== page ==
Seattle Repertory Theatre presents the profound, controversial true story I Am My Own Wife, from the playwright of Quills and Grey Gardens, Doug Wright. Seattle actor and singer Nick Garrison inhabits the main character—a transvestite who lived openly in Nazi Germany—as well as more than 30 other characters in the play. I Am My Own Wife runs for four weeks only, Feb. 3.-March. 4, 2012, in Seattle Rep’s intimate Leo K. Theatre.
Tickets are available now through the Seattle Rep Box Office at 206-443-2222, as well as online.
In 2003, Wright finished a ten-year labor of love: the riveting portrait of Charlotte von Mahlsdorf, an elderly East German transvestite who had been living openly as a cross dresser under two of the twentieth century’s most conformist regimes: the Nazis and the Communists. The play premiered on Broadway in 2003 and won a Tony Award and Pulitzer Prize for Drama.
“The audience comes to know Charlotte exactly as I did,” said Wright. “And along the way, they become (I hope) as infatuated with her as I happened to be. And her history gets told, but it’s personalized, because she's telling a friend.”
Nick Garrison first captured my attention in "This," produced at Seattle Rep last season. The nuance and snarky honesty of his performance made the show for me. Garrison is a recognizable Seattle actor, having starred in Hedwig and the Angry Inch, The Laramie Project and others around town. He also lists traveling with the show Cabaret as one of the things that sparked his interest in German culture.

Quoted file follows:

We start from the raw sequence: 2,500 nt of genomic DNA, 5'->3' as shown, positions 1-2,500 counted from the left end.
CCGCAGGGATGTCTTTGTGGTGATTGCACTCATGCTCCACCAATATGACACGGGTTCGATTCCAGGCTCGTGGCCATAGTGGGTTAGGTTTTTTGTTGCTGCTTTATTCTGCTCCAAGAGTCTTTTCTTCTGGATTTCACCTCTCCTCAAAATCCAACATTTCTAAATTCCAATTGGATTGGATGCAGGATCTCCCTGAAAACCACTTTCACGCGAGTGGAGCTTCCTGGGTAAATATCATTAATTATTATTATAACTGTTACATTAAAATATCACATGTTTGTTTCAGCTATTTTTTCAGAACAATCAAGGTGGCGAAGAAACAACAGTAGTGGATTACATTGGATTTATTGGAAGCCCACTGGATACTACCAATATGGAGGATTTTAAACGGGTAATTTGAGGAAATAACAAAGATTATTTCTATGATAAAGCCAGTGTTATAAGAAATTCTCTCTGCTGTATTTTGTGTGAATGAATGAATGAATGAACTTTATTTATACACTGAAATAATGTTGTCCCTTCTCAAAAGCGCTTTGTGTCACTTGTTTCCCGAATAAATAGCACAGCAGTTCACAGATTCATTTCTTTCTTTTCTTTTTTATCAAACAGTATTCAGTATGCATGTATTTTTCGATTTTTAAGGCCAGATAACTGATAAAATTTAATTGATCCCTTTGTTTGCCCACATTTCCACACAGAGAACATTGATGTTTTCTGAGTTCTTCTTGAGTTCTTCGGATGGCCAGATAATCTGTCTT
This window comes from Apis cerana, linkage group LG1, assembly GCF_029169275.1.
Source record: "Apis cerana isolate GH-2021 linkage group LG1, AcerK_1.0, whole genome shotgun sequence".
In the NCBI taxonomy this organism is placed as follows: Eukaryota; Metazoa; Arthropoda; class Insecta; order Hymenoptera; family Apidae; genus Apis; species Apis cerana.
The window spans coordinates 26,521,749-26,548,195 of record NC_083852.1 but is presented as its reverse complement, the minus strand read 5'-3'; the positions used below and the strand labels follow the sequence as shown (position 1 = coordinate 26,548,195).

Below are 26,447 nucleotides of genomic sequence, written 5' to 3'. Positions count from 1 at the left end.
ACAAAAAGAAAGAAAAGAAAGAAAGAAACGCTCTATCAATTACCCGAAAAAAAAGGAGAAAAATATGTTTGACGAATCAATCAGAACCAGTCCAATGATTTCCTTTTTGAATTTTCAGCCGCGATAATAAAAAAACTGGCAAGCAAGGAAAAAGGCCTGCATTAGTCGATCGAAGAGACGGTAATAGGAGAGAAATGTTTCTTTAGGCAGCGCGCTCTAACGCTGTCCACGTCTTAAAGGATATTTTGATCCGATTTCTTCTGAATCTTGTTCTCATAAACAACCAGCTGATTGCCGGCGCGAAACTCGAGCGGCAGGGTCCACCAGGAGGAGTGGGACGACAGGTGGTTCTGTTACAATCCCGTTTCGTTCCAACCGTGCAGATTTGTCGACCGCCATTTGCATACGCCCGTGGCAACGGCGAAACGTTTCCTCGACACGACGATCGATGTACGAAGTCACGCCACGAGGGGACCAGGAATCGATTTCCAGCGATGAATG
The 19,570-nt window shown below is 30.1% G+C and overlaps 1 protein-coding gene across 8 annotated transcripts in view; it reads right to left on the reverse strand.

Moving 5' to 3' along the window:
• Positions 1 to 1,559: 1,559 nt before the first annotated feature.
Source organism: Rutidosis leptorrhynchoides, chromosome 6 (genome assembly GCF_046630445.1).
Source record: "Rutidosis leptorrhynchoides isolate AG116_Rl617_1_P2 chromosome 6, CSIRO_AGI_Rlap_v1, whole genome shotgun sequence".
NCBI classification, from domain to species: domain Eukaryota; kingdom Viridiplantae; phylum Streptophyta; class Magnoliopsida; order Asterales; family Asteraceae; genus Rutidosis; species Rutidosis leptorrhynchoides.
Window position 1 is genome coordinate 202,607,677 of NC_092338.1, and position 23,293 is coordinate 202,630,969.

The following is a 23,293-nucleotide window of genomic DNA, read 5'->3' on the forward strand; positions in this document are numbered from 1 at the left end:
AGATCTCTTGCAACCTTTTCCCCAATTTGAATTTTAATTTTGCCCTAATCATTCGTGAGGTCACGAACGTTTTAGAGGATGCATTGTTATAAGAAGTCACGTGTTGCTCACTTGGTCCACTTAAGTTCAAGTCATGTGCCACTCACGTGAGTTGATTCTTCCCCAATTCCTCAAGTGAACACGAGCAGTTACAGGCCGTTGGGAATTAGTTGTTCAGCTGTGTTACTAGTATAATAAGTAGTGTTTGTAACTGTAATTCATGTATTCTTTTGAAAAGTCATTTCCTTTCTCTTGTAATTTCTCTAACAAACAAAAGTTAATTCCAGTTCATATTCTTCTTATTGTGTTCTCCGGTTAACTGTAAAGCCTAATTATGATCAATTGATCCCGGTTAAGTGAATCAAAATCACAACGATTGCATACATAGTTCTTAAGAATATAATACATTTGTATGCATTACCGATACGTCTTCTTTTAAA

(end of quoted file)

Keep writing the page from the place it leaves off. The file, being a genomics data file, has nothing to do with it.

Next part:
On opening night Garrison had the nerve-wracking honor of performing this one-man, semi-autobiographical show before the writer, Doug Wright. While some line memorization still seemed rough, and transitions between certain characters were especially jerky, the overall production still managed to be stunning. This is due primarily to Garrison's heartfelt performance and his ability to seem completely honest and vulnerable in front of an audience. Even when he falters, the character is still there, complex, vibrant, and real. He is particularly strong in the main role of the play: Charlotte von Mahlsdorf, and a small but significant character, Jonathan Marks. These characters were real, clearly defined and distinct from all others. Moreover, Garrison does what it is imperative but difficult to do with a one-person show: he keeps the audience mesmerized, and occasionally we forget we have been listening to the same voice for an hour and a half, because, in a very real way, we haven't. Both Wright as the author and Garrison as the phonograph of his words have given these characters unique and distinct voices that unravel a beautiful and intriguing story of survival, loss, resilience and nostalgia.
I Am My Own Wife runs through March 4 in the Leo K. Theatre. How To Write A New Book of the Bible is running concurrently in the Bagley Wright.